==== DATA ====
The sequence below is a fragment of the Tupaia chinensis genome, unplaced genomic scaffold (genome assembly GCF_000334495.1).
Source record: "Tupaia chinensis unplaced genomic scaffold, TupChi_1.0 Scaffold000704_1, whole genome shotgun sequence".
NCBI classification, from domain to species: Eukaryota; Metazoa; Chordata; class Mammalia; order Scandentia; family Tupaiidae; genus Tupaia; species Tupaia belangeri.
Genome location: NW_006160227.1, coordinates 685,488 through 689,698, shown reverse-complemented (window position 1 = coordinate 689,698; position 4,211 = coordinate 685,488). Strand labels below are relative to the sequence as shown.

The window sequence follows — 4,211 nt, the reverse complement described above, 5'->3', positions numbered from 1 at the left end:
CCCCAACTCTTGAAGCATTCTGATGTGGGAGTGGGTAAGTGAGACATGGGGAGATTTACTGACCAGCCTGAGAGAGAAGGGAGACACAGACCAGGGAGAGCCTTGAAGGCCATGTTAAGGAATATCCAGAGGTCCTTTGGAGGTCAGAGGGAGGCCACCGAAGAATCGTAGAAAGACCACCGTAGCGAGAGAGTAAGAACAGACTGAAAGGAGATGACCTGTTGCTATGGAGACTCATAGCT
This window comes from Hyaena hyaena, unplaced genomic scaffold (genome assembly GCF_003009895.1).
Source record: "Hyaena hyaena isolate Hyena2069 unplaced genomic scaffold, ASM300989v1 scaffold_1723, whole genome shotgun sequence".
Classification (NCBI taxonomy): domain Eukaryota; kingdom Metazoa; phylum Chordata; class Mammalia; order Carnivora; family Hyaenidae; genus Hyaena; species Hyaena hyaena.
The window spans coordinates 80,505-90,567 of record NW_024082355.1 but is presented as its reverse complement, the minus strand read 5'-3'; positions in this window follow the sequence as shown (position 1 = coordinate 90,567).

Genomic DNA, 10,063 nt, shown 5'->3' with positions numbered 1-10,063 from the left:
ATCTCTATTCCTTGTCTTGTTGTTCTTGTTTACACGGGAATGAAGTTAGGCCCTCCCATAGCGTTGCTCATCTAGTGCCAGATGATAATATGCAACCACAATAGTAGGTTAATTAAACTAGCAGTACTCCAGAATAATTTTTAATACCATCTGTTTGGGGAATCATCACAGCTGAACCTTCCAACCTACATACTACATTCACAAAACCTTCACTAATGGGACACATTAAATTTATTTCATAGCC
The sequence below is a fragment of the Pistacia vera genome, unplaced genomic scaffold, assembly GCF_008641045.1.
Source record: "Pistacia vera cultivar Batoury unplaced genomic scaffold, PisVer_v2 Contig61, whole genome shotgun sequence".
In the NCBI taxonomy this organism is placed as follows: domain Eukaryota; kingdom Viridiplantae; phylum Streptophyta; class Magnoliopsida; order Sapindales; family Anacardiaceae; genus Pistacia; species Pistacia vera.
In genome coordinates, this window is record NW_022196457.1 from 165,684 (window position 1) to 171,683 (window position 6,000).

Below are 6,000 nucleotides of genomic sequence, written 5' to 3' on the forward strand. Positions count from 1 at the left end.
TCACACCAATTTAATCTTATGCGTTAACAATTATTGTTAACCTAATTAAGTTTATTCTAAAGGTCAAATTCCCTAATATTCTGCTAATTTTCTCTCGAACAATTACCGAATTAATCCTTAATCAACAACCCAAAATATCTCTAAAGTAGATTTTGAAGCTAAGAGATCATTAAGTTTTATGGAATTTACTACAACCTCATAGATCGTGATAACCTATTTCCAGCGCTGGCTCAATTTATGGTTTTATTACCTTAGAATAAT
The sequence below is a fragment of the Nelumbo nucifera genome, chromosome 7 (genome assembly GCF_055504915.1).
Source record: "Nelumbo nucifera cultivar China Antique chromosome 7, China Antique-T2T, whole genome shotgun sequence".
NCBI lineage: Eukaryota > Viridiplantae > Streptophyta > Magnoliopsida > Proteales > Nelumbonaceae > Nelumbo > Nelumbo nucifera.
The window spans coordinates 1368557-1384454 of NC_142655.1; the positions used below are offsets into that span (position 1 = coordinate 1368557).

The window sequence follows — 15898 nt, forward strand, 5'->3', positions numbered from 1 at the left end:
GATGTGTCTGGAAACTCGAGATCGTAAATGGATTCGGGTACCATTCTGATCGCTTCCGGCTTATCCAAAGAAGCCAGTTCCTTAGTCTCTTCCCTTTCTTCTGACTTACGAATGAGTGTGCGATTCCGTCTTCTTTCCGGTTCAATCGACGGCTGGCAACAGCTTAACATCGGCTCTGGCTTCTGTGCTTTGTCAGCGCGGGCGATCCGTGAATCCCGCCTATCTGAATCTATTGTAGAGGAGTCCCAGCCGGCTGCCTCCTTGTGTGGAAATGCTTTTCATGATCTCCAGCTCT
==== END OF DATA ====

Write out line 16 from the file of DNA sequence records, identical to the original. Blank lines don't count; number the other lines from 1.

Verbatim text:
In genome coordinates, this window is record NW_022196457.1 from 165,684 (window position 1) to 171,683 (window position 6,000).